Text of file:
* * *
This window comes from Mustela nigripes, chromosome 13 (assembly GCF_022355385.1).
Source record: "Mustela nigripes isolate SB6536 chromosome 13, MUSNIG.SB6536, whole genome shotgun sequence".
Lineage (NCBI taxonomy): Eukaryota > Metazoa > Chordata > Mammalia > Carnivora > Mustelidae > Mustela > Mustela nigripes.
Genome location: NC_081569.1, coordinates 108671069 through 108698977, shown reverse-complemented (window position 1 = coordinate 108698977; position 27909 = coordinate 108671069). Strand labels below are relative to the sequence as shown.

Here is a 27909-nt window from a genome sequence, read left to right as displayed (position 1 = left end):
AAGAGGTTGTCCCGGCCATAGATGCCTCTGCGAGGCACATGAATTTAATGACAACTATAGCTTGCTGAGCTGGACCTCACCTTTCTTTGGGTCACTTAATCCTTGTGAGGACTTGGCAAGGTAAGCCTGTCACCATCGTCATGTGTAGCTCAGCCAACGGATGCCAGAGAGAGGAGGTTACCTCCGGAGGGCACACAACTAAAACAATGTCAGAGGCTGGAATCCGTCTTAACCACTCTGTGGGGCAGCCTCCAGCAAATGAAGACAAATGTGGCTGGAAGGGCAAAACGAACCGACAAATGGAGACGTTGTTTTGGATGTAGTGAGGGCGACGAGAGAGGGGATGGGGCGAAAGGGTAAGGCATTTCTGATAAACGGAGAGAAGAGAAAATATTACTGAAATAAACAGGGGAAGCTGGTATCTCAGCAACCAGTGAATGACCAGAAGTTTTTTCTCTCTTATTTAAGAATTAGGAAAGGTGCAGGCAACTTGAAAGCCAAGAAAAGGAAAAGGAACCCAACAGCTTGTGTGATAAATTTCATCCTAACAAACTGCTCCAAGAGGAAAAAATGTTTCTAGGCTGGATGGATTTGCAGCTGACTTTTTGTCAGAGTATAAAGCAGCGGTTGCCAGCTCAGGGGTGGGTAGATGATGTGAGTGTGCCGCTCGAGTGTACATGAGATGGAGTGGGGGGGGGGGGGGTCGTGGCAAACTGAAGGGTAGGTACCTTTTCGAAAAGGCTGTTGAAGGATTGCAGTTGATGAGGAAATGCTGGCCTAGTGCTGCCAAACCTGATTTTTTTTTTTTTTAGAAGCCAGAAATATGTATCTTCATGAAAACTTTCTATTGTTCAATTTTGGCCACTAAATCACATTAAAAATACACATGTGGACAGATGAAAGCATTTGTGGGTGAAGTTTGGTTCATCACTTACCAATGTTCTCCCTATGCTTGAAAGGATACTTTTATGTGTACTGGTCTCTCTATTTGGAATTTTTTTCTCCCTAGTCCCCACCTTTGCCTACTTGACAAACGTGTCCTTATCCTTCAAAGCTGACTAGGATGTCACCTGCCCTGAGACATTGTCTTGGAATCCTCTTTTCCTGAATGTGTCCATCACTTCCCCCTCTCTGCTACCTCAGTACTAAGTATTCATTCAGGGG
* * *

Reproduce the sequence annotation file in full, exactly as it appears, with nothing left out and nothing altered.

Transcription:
This window comes from Mustela nigripes, chromosome 13 (assembly GCF_022355385.1).
Source record: "Mustela nigripes isolate SB6536 chromosome 13, MUSNIG.SB6536, whole genome shotgun sequence".
Lineage (NCBI taxonomy): Eukaryota > Metazoa > Chordata > Mammalia > Carnivora > Mustelidae > Mustela > Mustela nigripes.
Genome location: NC_081569.1, coordinates 108671069 through 108698977, shown reverse-complemented (window position 1 = coordinate 108698977; position 27909 = coordinate 108671069). Strand labels below are relative to the sequence as shown.

Here is a 27909-nt window from a genome sequence, read left to right as displayed (position 1 = left end):
AAGAGGTTGTCCCGGCCATAGATGCCTCTGCGAGGCACATGAATTTAATGACAACTATAGCTTGCTGAGCTGGACCTCACCTTTCTTTGGGTCACTTAATCCTTGTGAGGACTTGGCAAGGTAAGCCTGTCACCATCGTCATGTGTAGCTCAGCCAACGGATGCCAGAGAGAGGAGGTTACCTCCGGAGGGCACACAACTAAAACAATGTCAGAGGCTGGAATCCGTCTTAACCACTCTGTGGGGCAGCCTCCAGCAAATGAAGACAAATGTGGCTGGAAGGGCAAAACGAACCGACAAATGGAGACGTTGTTTTGGATGTAGTGAGGGCGACGAGAGAGGGGATGGGGCGAAAGGGTAAGGCATTTCTGATAAACGGAGAGAAGAGAAAATATTACTGAAATAAACAGGGGAAGCTGGTATCTCAGCAACCAGTGAATGACCAGAAGTTTTTTCTCTCTTATTTAAGAATTAGGAAAGGTGCAGGCAACTTGAAAGCCAAGAAAAGGAAAAGGAACCCAACAGCTTGTGTGATAAATTTCATCCTAACAAACTGCTCCAAGAGGAAAAAATGTTTCTAGGCTGGATGGATTTGCAGCTGACTTTTTGTCAGAGTATAAAGCAGCGGTTGCCAGCTCAGGGGTGGGTAGATGATGTGAGTGTGCCGCTCGAGTGTACATGAGATGGAGTGGGGGGGGGGGGGGTCGTGGCAAACTGAAGGGTAGGTACCTTTTCGAAAAGGCTGTTGAAGGATTGCAGTTGATGAGGAAATGCTGGCCTAGTGCTGCCAAACCTGATTTTTTTTTTTTTTAGAAGCCAGAAATATGTATCTTCATGAAAACTTTCTATTGTTCAATTTTGGCCACTAAATCACATTAAAAATACACATGTGGACAGATGAAAGCATTTGTGGGTGAAGTTTGGTTCATCACTTACCAATGTTCTCCCTATGCTTGAAAGGATACTTTTATGTGTACTGGTCTCTCTATTTGGAATTTTTTTCTCCCTAGTCCCCACCTTTGCCTACTTGACAAACGTGTCCTTATCCTTCAAAGCTGACTAGGATGTCACCTGCCCTGAGACATTGTCTTGGAATCCTCTTTTCCTGAATGTGTCCATCACTTCCCCCTCTCTGCTACCTCAGTACTAAGTATTCATTCAGGGG